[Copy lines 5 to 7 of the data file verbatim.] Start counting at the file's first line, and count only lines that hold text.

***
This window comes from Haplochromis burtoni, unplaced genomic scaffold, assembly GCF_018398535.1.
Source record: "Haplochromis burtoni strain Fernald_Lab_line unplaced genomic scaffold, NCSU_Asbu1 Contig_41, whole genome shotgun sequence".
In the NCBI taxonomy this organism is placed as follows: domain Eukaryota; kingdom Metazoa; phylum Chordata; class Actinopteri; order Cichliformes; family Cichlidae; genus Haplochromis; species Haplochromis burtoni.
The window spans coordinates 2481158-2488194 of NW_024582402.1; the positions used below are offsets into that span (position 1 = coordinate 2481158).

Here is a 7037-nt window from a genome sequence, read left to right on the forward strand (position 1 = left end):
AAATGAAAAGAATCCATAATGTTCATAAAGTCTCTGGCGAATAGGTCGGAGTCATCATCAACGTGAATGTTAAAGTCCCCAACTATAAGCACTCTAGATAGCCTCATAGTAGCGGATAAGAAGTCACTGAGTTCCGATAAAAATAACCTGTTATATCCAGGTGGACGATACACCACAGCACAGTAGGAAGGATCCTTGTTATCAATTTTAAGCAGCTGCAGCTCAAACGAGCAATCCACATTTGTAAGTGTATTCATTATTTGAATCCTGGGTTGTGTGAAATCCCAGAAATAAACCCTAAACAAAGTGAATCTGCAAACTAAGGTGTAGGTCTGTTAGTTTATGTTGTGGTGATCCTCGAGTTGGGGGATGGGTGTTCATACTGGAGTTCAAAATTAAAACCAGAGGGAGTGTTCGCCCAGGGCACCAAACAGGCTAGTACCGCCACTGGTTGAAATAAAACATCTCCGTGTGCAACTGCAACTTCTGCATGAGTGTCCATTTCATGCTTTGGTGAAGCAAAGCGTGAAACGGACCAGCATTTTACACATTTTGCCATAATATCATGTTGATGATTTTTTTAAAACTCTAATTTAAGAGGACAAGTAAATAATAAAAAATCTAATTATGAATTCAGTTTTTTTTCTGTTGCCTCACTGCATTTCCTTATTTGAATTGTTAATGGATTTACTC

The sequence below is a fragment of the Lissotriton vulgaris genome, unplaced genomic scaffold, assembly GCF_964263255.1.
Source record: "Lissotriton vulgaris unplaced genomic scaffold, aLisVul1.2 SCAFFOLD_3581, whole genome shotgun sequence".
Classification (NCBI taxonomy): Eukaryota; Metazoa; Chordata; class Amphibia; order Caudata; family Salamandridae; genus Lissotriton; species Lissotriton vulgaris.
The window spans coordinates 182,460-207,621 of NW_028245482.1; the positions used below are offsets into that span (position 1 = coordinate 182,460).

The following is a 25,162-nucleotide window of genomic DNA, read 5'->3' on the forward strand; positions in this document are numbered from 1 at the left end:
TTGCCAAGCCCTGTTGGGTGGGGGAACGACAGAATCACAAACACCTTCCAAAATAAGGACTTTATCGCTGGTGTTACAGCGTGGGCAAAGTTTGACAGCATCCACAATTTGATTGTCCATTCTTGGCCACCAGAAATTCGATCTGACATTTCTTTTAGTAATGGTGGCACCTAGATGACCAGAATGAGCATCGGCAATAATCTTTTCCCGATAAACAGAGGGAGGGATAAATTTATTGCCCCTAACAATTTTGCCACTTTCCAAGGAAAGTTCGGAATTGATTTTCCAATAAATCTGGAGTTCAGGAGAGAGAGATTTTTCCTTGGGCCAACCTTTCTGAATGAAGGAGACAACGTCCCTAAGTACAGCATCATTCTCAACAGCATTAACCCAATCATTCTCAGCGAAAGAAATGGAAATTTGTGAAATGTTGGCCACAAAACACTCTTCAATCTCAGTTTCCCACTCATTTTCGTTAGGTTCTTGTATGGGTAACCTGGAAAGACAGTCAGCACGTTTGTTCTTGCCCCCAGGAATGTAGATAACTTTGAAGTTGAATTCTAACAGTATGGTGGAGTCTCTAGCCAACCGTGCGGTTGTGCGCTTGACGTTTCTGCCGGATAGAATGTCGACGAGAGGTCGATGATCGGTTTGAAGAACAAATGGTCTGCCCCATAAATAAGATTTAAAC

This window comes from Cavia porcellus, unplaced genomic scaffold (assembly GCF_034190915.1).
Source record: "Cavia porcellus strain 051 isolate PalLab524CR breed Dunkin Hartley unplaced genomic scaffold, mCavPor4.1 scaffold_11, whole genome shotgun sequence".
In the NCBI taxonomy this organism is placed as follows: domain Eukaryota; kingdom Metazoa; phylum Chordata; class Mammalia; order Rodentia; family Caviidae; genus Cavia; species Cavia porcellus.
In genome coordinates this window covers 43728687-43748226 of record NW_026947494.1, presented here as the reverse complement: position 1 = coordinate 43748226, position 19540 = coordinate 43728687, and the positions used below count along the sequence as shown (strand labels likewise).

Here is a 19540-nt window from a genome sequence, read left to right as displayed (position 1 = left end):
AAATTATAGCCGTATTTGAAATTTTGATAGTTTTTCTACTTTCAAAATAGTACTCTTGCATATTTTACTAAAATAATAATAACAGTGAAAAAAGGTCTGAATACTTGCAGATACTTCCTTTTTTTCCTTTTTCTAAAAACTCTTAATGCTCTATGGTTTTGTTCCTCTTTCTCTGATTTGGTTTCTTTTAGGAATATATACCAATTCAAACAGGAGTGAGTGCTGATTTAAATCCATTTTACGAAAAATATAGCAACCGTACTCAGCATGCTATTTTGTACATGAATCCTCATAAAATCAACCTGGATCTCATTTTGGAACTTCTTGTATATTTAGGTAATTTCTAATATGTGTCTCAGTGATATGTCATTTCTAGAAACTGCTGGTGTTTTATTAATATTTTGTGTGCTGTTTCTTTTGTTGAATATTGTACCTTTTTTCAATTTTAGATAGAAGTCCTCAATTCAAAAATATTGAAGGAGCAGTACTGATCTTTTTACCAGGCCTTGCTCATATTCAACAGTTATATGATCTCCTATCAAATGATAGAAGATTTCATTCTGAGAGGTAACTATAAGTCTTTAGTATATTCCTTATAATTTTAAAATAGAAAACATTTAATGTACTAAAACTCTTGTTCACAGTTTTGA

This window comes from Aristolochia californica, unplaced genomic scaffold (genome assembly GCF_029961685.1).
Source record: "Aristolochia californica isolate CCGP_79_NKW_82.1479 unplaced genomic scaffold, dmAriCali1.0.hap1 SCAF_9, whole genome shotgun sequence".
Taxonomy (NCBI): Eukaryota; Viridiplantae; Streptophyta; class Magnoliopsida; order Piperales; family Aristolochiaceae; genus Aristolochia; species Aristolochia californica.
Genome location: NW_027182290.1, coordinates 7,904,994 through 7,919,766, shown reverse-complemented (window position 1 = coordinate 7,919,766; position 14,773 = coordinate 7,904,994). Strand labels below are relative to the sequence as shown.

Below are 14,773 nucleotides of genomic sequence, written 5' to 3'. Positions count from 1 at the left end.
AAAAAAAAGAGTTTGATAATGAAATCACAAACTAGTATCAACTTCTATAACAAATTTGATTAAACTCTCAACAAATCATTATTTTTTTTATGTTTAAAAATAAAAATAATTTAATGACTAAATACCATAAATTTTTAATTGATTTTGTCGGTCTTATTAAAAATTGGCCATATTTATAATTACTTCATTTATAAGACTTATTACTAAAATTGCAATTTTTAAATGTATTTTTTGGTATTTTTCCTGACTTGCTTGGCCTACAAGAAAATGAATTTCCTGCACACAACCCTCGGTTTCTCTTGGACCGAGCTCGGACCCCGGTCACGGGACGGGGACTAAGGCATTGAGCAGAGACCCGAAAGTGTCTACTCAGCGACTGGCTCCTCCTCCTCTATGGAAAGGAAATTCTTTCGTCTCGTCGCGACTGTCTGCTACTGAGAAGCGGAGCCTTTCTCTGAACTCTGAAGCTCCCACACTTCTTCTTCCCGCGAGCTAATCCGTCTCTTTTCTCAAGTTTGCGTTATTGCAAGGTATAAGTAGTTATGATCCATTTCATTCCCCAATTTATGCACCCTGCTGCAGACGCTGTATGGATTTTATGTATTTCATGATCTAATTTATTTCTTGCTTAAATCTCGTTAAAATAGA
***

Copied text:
Here is a 7037-nt window from a genome sequence, read left to right on the forward strand (position 1 = left end):
AAATGAAAAGAATCCATAATGTTCATAAAGTCTCTGGCGAATAGGTCGGAGTCATCATCAACGTGAATGTTAAAGTCCCCAACTATAAGCACTCTAGATAGCCTCATAGTAGCGGATAAGAAGTCACTGAGTTCCGATAAAAATAACCTGTTATATCCAGGTGGACGATACACCACAGCACAGTAGGAAGGATCCTTGTTATCAATTTTAAGCAGCTGCAGCTCAAACGAGCAATCCACATTTGTAAGTGTATTCATTATTTGAATCCTGGGTTGTGTGAAATCCCAGAAATAAACCCTAAACAAAGTGAATCTGCAAACTAAGGTGTAGGTCTGTTAGTTTATGTTGTGGTGATCCTCGAGTTGGGGGATGGGTGTTCATACTGGAGTTCAAAATTAAAACCAGAGGGAGTGTTCGCCCAGGGCACCAAACAGGCTAGTACCGCCACTGGTTGAAATAAAACATCTCCGTGTGCAACTGCAACTTCTGCATGAGTGTCCATTTCATGCTTTGGTGAAGCAAAGCGTGAAACGGACCAGCATTTTACACATTTTGCCATAATATCATGTTGATGATTTTTTTAAAACTCTAATTTAAGAGGACAAGTAAATAATAAAAAATCTAATTATGAATTCAGTTTTTTTTCTGTTGCCTCACTGCATTTCCTTATTTGAATTGTTAATGGATTTACTC

The sequence below is a fragment of the Lissotriton vulgaris genome, unplaced genomic scaffold, assembly GCF_964263255.1.